STAR WARS #73 (REVIEW)
Written by: Greg Pak
Art by: Phil Noto
Some of the greatest moments in Star Wars comics and novels come when the reader starts to hear John Williams’ score building in their mind. The fast past action of the Saturday matinee serial that Star Wars originates from leans heavily on visuals and movement. Star Wars novels and comics frequently tell more satisfying, in-depth stories but can struggle to capture the sense of adventure. Charles Soule’s Darth Vader frequently captured that sense of scale and action and Greg Pak’s current run on Star Wars is creating that same authentic Star Wars sense of action adventure.
Issue #73 bounces back and accelerates the narrative after a slower paced set-up filled issue #72. Pak’s story arc has the main trilogy characters split between three planets and missions. Leia and Han are working a mission straddling high society and the criminal underworld, Chewbacca and C-3PO are on a planet filled with a newly discovered life form, and Luke and R2-D2 are assisting a Rebel cell. Multiple theaters of action that all collapse down to a final confrontation is a Star Wars storytelling device and Pak has set the stage well, adding some new twists along the way. Leia and Han are working with an old flame of Leia’s rather than Han. This dynamic has helped keep Han off balance and provided in-character reasons to make unreasonable choices. Pak has also placed Darth Vader on the same planet as Chewbacca and C-3PO, resulting in a collaboration between creator and droid where the droid defies the creator. Pak is able to ratchet up the tension and action as the issue goes on and successfully builds that authentic Star Wars feel.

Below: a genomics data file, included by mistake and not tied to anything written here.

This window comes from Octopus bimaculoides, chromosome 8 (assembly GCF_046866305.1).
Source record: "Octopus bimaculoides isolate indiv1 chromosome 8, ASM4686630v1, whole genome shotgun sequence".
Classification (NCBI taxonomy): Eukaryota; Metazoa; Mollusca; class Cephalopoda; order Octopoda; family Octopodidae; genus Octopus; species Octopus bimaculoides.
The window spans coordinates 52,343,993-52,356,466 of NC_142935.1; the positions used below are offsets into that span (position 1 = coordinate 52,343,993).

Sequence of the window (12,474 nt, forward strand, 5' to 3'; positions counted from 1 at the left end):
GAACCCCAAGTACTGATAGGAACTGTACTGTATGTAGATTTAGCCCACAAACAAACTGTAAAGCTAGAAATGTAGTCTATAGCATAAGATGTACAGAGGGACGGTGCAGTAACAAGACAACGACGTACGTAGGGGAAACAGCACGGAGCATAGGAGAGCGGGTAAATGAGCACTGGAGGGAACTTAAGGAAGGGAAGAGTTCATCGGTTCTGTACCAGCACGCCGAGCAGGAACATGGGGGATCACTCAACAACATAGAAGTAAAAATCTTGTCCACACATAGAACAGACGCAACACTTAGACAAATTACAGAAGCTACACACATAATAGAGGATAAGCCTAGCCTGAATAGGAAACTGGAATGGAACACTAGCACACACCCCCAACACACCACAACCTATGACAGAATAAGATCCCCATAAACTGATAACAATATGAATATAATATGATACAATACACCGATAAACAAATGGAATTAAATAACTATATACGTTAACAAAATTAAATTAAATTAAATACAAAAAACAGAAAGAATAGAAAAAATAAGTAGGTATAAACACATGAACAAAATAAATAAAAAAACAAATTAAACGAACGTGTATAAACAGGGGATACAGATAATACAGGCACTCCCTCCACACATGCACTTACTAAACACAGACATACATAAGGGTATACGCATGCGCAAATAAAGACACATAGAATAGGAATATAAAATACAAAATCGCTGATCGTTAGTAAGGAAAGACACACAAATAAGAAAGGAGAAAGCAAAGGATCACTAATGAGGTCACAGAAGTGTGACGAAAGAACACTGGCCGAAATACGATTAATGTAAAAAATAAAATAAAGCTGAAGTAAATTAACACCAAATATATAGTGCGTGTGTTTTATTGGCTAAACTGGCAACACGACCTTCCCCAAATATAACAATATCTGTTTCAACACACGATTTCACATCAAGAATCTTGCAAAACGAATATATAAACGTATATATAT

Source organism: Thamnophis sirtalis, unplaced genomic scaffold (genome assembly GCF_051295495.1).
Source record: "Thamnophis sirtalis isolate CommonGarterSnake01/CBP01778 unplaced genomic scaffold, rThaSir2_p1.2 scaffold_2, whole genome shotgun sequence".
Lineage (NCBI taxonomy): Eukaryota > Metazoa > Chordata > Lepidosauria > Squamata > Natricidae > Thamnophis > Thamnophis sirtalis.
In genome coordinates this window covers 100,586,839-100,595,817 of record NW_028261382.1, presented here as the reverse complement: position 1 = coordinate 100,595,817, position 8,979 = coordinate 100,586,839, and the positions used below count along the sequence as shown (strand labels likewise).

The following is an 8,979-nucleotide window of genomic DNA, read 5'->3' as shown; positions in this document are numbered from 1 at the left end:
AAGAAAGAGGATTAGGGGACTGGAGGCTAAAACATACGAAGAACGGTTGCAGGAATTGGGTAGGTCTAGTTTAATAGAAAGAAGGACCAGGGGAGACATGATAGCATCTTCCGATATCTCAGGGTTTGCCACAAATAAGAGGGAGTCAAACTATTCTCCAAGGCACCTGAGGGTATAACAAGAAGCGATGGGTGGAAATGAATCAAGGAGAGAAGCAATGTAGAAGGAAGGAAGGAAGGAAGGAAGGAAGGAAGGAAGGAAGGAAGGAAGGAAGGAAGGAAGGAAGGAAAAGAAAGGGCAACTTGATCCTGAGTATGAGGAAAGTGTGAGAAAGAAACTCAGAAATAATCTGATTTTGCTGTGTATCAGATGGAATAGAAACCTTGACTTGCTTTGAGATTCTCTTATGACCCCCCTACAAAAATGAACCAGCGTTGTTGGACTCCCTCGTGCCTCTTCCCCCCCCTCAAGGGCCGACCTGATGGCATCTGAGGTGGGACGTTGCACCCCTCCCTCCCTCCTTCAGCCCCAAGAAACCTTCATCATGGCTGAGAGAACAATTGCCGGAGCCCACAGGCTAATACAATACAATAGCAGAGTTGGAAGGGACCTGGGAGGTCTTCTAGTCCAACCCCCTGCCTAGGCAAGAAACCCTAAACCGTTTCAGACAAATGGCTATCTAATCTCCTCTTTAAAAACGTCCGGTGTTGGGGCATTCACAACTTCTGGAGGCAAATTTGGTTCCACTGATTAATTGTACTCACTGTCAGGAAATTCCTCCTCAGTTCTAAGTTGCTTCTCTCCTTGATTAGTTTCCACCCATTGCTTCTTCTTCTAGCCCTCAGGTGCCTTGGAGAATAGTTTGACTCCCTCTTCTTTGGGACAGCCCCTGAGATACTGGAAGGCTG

Phil Noto’s art and colors provide similar visual storytelling devices as the films. Each planet has a color pallet that visually denotes it’s location and each character captures the likeness of the actors in the time period between A New Hope and Empire Strikes Back. Noto’s art is stylized enough to not appear hyper realistic, but is realistic enough to feel like the characters fans know and love.
Like any narrative told in serial fashion, that tension and action works best for those who have come along from the beginning. Fortunately, Star Wars can rely on the cultural awareness of these characters so that casual readers, who may pick up an issue after watching the newest trailer, can be carried away on this adventure. Pak and Noto’s pacing and storytelling successfully orchestrates the bars of John Williams’ score as the action builds to the penultimate issue next month.